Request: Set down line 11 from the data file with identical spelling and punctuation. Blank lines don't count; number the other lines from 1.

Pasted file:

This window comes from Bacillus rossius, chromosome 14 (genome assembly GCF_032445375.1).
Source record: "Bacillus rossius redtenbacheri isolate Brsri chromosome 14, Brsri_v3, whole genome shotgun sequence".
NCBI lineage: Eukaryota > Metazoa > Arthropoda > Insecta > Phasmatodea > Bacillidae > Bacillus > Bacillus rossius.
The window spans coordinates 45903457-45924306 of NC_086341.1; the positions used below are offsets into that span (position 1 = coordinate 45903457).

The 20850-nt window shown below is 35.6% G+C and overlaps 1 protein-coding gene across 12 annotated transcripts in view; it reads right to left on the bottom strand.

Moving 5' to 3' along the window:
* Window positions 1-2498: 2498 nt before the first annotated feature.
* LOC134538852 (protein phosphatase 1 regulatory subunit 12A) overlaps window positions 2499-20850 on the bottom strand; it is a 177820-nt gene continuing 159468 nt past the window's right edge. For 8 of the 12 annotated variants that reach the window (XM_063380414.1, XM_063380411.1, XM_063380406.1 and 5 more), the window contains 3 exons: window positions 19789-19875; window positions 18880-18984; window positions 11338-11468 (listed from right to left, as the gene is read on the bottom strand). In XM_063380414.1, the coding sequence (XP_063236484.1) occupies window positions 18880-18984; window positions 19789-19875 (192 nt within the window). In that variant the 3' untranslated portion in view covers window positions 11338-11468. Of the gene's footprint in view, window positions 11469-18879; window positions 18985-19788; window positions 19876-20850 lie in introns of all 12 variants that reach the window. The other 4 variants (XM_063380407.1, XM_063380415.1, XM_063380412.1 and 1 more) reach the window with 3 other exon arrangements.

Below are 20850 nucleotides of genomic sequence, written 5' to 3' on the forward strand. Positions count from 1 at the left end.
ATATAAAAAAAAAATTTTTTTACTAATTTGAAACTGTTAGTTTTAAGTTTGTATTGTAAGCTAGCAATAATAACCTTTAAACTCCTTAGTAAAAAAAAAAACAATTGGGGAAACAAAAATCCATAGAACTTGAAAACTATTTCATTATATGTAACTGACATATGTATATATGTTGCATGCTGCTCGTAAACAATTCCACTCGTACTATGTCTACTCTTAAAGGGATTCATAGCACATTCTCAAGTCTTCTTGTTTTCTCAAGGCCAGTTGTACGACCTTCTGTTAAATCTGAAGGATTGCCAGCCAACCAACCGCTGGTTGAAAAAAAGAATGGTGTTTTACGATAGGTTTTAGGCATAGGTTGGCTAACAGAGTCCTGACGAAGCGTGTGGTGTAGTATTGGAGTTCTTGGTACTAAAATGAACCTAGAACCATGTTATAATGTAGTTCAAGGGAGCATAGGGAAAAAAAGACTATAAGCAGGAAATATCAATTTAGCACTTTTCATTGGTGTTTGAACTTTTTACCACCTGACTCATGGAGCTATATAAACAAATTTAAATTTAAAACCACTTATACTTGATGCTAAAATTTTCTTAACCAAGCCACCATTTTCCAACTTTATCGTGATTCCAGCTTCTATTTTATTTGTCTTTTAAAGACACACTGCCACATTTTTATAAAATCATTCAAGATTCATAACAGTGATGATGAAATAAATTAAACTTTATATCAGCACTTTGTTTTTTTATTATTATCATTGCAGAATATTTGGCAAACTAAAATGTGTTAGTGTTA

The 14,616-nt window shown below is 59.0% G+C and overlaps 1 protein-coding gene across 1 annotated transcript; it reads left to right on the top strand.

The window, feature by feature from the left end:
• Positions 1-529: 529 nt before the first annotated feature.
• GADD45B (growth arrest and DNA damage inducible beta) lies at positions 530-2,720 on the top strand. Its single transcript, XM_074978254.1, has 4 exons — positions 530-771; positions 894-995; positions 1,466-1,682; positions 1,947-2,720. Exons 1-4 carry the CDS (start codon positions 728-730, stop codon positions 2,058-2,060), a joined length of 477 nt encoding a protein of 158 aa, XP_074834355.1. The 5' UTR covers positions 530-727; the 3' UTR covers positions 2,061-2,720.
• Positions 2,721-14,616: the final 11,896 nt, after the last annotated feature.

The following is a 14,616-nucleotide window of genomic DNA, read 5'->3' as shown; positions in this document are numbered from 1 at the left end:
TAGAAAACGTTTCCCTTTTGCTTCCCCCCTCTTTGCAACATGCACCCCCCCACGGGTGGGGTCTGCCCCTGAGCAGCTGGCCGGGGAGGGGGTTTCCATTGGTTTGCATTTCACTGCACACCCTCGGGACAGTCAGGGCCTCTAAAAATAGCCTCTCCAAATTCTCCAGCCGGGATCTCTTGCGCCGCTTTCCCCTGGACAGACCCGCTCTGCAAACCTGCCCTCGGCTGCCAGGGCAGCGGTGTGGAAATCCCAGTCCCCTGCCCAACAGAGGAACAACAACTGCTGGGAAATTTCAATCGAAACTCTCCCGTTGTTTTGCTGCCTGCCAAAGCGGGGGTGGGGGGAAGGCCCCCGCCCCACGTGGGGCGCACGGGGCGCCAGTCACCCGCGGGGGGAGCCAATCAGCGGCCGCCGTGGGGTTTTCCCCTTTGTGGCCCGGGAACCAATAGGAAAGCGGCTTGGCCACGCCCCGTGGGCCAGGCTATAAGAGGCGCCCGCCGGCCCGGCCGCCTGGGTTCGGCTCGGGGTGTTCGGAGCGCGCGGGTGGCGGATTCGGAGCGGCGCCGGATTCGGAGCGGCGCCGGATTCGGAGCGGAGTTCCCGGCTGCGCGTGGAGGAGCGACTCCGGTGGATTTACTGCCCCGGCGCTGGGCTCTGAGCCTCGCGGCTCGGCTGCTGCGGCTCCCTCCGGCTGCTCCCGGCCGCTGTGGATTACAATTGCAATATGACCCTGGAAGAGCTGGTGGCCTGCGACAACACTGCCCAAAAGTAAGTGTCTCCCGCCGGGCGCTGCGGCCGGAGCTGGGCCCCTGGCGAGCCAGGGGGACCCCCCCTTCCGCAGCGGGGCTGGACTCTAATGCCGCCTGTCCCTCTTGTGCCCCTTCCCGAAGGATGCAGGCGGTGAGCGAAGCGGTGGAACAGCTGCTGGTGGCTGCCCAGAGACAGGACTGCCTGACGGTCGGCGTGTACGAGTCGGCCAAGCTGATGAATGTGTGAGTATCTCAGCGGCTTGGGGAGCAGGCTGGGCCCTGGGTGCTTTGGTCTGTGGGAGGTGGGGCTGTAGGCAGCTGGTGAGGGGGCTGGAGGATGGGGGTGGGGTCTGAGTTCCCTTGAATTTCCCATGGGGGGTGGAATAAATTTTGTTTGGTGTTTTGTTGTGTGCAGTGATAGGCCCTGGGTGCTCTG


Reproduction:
The 14,616-nt window shown below is 59.0% G+C and overlaps 1 protein-coding gene across 1 annotated transcript; it reads left to right on the top strand.